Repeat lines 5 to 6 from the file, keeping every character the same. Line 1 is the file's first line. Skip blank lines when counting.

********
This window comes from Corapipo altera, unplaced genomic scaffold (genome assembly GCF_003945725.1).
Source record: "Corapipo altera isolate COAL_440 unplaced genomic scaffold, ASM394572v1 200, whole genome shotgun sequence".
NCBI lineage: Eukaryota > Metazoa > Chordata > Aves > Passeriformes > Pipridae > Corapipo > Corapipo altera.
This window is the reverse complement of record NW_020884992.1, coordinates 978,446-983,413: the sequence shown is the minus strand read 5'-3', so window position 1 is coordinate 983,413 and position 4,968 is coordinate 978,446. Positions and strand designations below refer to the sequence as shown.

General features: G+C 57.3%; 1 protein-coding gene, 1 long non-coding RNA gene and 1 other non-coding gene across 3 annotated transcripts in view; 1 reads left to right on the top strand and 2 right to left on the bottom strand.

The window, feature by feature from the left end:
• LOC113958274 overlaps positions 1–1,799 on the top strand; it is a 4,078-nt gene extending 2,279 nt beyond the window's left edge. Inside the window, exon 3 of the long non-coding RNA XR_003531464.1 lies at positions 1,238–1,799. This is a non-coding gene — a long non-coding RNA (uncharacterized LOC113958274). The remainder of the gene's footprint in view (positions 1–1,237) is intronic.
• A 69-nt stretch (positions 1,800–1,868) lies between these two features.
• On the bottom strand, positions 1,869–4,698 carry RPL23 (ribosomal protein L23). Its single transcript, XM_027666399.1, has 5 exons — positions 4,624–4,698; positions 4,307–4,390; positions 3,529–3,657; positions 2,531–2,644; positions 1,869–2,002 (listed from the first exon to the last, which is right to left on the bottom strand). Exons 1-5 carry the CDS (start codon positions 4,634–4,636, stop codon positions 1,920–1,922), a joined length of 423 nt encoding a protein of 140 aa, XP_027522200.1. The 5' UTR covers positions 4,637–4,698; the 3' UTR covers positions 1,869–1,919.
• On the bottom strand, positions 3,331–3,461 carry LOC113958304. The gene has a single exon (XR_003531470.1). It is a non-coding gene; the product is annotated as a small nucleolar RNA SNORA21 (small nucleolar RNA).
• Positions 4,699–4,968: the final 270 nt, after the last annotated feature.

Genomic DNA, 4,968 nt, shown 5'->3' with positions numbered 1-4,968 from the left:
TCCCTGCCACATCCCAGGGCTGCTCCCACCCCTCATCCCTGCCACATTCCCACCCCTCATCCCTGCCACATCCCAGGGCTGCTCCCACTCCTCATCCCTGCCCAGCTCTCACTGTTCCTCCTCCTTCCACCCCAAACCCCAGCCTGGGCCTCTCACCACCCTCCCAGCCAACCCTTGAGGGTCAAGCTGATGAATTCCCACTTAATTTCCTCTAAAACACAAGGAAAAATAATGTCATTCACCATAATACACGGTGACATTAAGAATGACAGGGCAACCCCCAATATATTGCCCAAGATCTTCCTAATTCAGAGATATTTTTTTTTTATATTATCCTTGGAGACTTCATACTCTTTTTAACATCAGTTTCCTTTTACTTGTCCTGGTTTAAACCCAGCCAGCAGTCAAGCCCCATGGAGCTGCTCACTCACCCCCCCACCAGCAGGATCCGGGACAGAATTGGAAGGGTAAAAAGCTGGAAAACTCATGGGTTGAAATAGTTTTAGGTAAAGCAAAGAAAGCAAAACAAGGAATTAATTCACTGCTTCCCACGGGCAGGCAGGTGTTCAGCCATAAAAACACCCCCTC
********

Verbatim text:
General features: G+C 57.3%; 1 protein-coding gene, 1 long non-coding RNA gene and 1 other non-coding gene across 3 annotated transcripts in view; 1 reads left to right on the top strand and 2 right to left on the bottom strand.

The window, feature by feature from the left end: